You guys are alright in my book! Hunt for Red October is one of my favorite movies, too. And now *I* also have to decide how buy now or wait...HMM!
The comparison to downloading movies vs. downloading music is not apples to apples. Music can easily be taken with you and enjoyed in the background - home, car, work, beach, etc. Movies are a different sort of entertainment where you generally set aside two hours for viewing in a specific place. I know many music players also double as "movie" players, but few people really enjoy watching silver screen entertainment on a palm sized low-res screen.
Also, the shift to downloads will likely not be the same as "owning' the disc. It's more likely to evolve into a PPV model. So, if I'm sitting on the couch one night and decide I's like to see The Hunt for Red October for the 18th time, I don't want to have to pay to download it and view it. I'd rather just pay $15-$20 once so the disc can be sitting in my closet, ready to pop into the player on a whim.
If you noticed that was the point of my post. If your situation becomes more prevalent then no one is going to download movies rather than buy them.
I believe it is a soft cap currently while they test the feasability.
I find it absolutely laughable that comcast specificaly markets on the platform that their service is so much 'faster' than their competitions, yet that are simultaneously testing ways to limit your overall usage of their service. Instead of marketing ridiculous end user speeds that your backbone cannot actually support maybe a better solution would be to market realistic connection speeds that your network can actually support without limiting overall usage.
We all are able to access and frequent an online forum devoted to a fairly technical subject, which is more than the market I was referring to will do. (The bluray owner who just wants to buy the box and have it work, vs the gadget lovers like us who are willing to wire our entertainment centers with internet access) No judgment in that analysis, just making an observation.
Wouldn't you know, got there and of course they had none.
(Sony BDP-S550 for $245)
Was able to order one at the sale price though, should get it at least by Tuesday.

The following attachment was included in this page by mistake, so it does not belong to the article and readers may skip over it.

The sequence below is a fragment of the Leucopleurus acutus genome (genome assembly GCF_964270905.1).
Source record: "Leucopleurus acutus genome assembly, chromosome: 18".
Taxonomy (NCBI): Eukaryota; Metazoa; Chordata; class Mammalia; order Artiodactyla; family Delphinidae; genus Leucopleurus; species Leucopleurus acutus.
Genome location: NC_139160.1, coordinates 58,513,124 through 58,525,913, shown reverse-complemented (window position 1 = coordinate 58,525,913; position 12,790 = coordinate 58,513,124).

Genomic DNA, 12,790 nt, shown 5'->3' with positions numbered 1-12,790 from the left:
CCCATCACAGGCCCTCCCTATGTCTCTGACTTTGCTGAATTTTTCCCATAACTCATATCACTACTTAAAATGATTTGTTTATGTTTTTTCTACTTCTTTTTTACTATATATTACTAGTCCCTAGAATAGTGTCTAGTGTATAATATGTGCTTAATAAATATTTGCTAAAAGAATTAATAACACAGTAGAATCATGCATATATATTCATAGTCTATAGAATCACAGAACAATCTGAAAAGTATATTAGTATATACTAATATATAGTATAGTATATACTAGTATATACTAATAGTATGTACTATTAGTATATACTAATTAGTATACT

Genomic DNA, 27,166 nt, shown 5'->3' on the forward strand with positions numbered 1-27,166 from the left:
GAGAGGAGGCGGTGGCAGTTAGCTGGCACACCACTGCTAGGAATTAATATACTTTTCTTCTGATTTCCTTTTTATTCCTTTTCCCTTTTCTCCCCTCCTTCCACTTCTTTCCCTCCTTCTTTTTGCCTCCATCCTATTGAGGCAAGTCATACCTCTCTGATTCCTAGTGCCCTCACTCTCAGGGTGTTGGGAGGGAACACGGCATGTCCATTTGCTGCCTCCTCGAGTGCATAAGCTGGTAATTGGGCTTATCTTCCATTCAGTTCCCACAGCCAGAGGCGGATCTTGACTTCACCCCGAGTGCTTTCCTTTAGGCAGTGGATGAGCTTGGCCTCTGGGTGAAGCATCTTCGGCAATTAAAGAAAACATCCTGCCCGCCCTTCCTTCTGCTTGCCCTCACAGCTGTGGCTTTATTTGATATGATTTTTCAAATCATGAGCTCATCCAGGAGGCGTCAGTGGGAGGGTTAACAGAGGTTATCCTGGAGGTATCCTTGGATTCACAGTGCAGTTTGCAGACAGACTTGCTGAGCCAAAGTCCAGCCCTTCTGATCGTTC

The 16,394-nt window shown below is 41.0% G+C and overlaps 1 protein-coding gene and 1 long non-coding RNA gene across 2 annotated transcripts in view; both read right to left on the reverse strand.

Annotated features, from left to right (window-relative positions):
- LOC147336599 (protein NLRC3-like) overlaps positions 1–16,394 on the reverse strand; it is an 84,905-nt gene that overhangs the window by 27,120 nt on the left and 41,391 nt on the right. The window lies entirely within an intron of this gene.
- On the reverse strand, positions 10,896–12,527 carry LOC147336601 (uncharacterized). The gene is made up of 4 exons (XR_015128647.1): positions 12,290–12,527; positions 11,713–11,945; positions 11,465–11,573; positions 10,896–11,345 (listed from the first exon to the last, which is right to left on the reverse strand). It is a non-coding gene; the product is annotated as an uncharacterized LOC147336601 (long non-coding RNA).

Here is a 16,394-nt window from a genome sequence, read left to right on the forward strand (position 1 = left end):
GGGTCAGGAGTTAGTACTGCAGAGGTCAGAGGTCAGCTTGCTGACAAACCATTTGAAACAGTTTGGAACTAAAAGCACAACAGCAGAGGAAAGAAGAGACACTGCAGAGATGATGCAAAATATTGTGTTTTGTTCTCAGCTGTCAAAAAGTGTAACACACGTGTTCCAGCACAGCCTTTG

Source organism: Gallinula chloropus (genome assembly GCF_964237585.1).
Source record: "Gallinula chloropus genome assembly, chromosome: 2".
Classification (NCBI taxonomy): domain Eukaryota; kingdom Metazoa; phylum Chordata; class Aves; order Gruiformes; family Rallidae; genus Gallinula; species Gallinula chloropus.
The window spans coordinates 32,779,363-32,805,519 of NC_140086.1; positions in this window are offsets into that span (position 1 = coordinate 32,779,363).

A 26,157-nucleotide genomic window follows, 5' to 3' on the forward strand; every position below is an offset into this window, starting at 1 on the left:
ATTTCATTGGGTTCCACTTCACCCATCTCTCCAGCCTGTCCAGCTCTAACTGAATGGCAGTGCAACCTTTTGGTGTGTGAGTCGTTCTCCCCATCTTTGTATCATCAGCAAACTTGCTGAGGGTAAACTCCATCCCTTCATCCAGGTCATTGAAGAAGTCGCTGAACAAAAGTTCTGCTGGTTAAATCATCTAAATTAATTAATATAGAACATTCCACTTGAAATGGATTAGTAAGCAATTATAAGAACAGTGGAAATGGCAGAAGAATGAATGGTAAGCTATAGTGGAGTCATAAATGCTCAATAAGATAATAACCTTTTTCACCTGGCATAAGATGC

I'll move the PS3 into my bedroom and set up the player in the living room. Then it can be controlled by a regular remote. My old gray-haired Mom never did figure out the PS3. :lol:
Just happened to get back from a quick stop at Blockbuster...they're up to 3 big rows of Blu Ray there now....and the Manager told me its up over 18% of his rentals...
Last week, BD disk sales were up to 16.8% of movie disk sales....
So the "traction of BD continues...
There has to be a certain amount of efficiency and as these folks get older they will look for the best value. So in order for that paradigm shift to occur it has to be worth it and I think it is doable with the right package. Heck, for that matter libraries could eventually become a thing of the past. I mean in the traditional sense, with a book repository. You could literally download the material you need when you need it and a similar scheme can be done with entertainment media too (not that books aren't that either, but you get the gest). It will all come down to the best value. If I know I will want to watch something over and over and over and over ad infinitum then the choice between NetFlix and hard copy, even at full price, hard copy will win out since I only pay once where I would have to continually pay with a NetFlix type service. The one thing that doesn't capture my interest is paying a monthly service for something I may or may not use...or at least get the value out I pay in (refering to Zune Social, though I imagine other music services are similar). Will it never capture the audience as a lion share, maybe. But it will likely never capture me. :eek2: